3. Remortgaging can insulate you from economic uncertainty. Given the global economic uncertainty from COVID 19 and domestic uncertainty from Brexit, it seems like interest rates will continue to rise. If you have a variable rate, you can end up paying more. Switching to a lower rate plan could save you money if interest rates rise. 
  4. You want to switch to mortgage repayments from an interest mortgage. Interest-only mortgages used to be a popular option, but not anymore. Interest-only deals allow you to just make interest payments, but that means that the main mortgage debt never goes down. So, mortgage repayments are a better way to secure equity in your home. 
  5. You want to claim some equity of your home. When you put down a down payment, you are putting down an immediate claim to own a portion of the property. If you put down a 20% down payment, then you own 20% of the house. You gain more equity the more of your mortgage you pay off. Remortgaging allows you to leverage any increase in property value, which can give you larger equity of your house.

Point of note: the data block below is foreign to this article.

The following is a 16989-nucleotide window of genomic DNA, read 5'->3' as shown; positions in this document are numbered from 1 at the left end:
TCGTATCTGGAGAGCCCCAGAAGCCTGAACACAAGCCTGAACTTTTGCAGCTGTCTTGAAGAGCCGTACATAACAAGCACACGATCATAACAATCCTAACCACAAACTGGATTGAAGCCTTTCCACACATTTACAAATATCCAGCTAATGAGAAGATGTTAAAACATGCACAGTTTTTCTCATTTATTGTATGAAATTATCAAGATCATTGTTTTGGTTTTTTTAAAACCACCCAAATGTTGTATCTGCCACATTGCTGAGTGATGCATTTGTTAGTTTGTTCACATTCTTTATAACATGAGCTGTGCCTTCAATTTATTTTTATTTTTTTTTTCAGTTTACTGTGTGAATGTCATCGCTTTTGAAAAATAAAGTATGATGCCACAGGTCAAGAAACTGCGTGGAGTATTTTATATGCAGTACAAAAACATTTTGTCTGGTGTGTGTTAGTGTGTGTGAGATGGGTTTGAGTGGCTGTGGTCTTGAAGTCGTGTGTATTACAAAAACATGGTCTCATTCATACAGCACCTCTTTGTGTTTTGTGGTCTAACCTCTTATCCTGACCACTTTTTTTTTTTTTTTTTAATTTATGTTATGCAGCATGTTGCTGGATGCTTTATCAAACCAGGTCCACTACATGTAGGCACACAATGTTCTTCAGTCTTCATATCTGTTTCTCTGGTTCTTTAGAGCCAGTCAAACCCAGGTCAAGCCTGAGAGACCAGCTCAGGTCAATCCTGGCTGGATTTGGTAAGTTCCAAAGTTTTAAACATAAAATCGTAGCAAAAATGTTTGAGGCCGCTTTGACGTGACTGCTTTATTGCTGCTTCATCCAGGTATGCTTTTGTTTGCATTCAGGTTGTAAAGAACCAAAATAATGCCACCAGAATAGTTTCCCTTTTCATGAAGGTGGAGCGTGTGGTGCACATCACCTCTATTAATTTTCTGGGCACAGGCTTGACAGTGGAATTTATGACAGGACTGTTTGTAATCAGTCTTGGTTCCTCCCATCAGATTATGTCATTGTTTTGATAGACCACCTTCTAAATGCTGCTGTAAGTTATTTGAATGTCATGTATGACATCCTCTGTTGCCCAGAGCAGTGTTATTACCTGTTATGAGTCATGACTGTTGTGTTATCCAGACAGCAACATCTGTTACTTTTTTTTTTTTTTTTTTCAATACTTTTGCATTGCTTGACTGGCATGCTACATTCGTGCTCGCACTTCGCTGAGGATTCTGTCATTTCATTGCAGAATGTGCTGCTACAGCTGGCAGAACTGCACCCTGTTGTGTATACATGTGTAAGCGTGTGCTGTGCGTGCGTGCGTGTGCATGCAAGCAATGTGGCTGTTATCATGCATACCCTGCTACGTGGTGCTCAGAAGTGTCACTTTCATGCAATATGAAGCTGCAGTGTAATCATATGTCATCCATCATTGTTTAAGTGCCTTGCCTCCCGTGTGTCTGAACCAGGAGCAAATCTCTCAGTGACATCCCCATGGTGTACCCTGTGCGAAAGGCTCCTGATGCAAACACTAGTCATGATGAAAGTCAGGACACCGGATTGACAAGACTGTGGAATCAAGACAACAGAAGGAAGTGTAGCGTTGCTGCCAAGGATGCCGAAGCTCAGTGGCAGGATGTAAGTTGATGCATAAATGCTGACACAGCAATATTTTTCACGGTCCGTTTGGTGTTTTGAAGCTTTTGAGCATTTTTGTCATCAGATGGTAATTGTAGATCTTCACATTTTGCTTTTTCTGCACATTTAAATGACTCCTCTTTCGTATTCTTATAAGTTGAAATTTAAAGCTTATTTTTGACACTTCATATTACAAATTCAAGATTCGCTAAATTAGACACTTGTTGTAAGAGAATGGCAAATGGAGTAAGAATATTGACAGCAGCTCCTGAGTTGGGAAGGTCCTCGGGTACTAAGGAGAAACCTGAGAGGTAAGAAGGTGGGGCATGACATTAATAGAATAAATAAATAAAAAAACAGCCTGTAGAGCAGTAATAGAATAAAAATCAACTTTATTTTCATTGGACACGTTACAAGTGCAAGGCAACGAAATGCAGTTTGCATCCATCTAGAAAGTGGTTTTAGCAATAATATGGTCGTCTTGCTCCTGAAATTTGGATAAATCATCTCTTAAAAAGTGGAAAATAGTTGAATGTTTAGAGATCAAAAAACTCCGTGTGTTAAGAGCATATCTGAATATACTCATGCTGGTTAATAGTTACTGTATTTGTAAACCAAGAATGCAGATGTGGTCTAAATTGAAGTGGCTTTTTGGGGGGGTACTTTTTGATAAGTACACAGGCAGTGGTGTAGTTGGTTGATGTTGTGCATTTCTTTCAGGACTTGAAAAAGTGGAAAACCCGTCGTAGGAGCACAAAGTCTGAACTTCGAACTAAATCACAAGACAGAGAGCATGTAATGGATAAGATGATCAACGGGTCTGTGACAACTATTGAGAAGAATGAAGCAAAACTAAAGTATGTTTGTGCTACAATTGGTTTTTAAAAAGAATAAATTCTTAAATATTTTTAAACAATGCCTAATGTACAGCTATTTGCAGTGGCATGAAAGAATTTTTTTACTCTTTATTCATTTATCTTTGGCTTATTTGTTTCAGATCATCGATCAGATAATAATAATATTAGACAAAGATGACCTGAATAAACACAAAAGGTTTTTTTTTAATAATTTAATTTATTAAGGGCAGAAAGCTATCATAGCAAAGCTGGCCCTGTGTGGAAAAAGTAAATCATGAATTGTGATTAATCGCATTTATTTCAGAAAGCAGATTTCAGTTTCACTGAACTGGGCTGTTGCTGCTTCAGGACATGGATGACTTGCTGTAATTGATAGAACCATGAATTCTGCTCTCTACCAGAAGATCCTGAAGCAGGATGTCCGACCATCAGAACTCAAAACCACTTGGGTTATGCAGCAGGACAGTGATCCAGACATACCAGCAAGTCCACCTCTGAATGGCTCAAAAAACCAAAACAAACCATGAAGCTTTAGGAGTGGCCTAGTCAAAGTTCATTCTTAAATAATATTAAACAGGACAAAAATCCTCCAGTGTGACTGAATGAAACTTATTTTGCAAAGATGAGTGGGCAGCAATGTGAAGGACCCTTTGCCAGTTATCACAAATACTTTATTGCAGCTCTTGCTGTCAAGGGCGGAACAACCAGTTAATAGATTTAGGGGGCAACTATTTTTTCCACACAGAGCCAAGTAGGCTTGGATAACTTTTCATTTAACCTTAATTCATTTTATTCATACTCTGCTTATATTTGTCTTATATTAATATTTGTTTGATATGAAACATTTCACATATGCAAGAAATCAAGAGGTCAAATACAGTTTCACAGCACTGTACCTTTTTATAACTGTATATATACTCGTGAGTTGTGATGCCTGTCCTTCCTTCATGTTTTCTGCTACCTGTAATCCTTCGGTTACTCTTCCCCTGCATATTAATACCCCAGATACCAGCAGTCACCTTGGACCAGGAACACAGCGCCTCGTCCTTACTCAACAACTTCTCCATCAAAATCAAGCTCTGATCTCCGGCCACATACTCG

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When Is A Good Time to Remortgage?

Remortgaging is a great idea to reduce the interest that accrues each month. For example, if you have a mortgage with a fixed rate for an introductory period, then remortgaging near the end of the introductory period before interest rates start climbing can be a smart idea.